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‘Refocusing’ attention on working-class women in India

By Xenia Tiajoloff ’16

February 6, 2014

The year was 1937, and Pranlal Patel was just recently approached with an offer to capture on film moments of labor and independence in the lives of a workforce that had been considered to be invisible and under-cared for by many: women. Up until this documentation by the commission of Jyoti Sangh, a social organization whose agenda in furthering the quality of life for Gujarati women colored the series of photographs, women in India’s economy were subjects that had hardly been given a face or presence. Through Patel’s work, they are suddenly explored in ways that offer audiences insight not only into the basic economic pressures women were under, but also interior social conditions of the work environment, and in a few rare cases, the lives and personalities of the women themselves.

Ultimately, Wellin Museum’s Refocusing the Lens: Pranlal Patel's Photographs of Women at Work in Ahmedabad is successful in its ability to combine both the historical importance of the photographs’ depictions with a few highlighted photographs that truly stood on their own. Curated by Associate Professor of History Lisa Trivedi and Assistant Professor of Art Robert Knight, the photographs show women in different professions creating, transporting and selling products in textile and household goods.

There exists in this exhibition inexplicable replaceability between many of Patel’s photographed women. The dynamisms of a strong diagonal composition, starting in the upper left corner and following down to the lower right, are strongly featured in many pieces including “Knife Sharpening” and “Carrying Goods.” Intruigingly, none of the women bare their eyes through the camera lens to develop a sense of individual connection between themselves and the audience. These transcending similarities between each of the portraits allow for parallels and comparisons to be drawn between women in all sectors of the economy and suggest that the specific women of each photograph are less important than the fact that they are women. In some way, the show itself suggests that these women are and can be interchangeable, although that is not to belittle their gross value in their marketplaces.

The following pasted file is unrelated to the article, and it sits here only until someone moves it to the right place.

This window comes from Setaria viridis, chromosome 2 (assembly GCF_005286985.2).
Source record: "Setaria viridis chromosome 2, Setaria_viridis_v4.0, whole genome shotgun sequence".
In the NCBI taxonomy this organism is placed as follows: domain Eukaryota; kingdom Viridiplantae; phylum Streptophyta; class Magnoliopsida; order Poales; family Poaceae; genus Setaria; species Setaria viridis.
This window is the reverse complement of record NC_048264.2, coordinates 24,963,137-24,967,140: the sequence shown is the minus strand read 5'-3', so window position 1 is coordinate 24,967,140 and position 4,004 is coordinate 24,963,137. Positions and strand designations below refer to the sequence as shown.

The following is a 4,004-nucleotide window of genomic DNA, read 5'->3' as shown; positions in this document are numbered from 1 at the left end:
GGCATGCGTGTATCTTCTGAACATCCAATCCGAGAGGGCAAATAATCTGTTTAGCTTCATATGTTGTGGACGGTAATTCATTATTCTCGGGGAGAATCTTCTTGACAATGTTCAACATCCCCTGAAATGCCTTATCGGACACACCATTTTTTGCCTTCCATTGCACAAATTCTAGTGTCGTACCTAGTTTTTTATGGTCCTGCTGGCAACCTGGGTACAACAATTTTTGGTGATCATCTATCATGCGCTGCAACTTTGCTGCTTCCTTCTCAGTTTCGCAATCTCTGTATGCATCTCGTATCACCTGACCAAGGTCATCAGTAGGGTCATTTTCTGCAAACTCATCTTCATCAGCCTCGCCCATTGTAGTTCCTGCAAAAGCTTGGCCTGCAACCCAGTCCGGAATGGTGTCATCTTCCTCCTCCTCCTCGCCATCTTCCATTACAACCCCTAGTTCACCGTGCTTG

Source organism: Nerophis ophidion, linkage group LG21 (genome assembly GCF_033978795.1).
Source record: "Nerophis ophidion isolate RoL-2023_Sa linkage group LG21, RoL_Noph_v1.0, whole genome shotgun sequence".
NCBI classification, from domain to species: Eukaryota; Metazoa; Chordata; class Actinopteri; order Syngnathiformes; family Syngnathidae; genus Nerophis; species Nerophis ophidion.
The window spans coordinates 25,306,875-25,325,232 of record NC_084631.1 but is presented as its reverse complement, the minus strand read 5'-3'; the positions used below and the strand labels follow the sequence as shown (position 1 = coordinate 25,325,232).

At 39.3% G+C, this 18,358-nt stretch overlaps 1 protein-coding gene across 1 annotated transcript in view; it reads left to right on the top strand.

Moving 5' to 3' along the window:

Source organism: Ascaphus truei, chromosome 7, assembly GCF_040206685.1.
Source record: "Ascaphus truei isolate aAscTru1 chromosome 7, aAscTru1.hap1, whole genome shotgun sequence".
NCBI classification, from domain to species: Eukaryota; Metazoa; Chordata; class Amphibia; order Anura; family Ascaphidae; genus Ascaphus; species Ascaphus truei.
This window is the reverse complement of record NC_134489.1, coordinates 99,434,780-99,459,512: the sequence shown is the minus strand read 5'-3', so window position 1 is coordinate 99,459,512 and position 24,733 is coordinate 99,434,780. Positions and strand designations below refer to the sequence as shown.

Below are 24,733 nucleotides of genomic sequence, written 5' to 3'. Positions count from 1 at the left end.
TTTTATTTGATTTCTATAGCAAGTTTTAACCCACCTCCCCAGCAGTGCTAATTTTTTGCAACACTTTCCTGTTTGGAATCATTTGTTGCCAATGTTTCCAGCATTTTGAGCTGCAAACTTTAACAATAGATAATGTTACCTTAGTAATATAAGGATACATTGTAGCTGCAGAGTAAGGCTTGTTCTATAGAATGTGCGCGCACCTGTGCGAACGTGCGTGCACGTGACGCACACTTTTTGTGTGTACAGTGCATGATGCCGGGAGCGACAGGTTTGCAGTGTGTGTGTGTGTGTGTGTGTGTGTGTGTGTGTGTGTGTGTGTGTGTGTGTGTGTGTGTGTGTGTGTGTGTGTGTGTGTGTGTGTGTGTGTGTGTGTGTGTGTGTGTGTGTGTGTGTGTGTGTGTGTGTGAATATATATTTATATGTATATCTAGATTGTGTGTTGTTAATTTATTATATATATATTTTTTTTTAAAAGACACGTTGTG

In a well-conceived manner, the women in the photographs never overshadow the work they are completing. Their contributions to their economy through their work are always the main focus. Their work is also never overshadowed by the exterior world. Even when the outside world makes a few rare appearances in the work with the potential of overtaking the image, such as in “Selling Rope,” the kinetic energies of the excess subjects are frozen in a way that only enhances the stability and permanence of the working women. This retains their prominence in the piece.

Arguably, the most successful pictures are individual portraits taken in interior spaces. One such portrait is “Cleaning Seeds.” Here, the girl is sitting alone in stark room, behind an old world cast iron machine. It is through photographing her triangular pose with an intricately staged collection of square shapes that we see a binding of stark forms and shape with humanity. The forms become one mass, one shape of small details. Here, both woman and economy are one.The machine would not work without her, and her existence is dependent upon her work.

The greatest tragedy of this show is that Patel never saw his exhibition come to fruition; he passed away on Jan. 18, 2014, two weeks before the show’s opening. However, the success of his final black and white photographs cannot be ignored.

This is the sort of exhibition that one might feel inexplicably drawn to return to. Viewers will yearn to return to its levels of complexity in historical context, artistic licenses and pioneership in not only documentary photography but in the capture of strength and mutual contribution in India’s economy. It asks us to reconsider what we previously held to be true as prescribed in our westernized understanding of women’s culture and work sphere, while delving deeper to understand what being an integral and functioning member of 1937 Guajarati society entailed.

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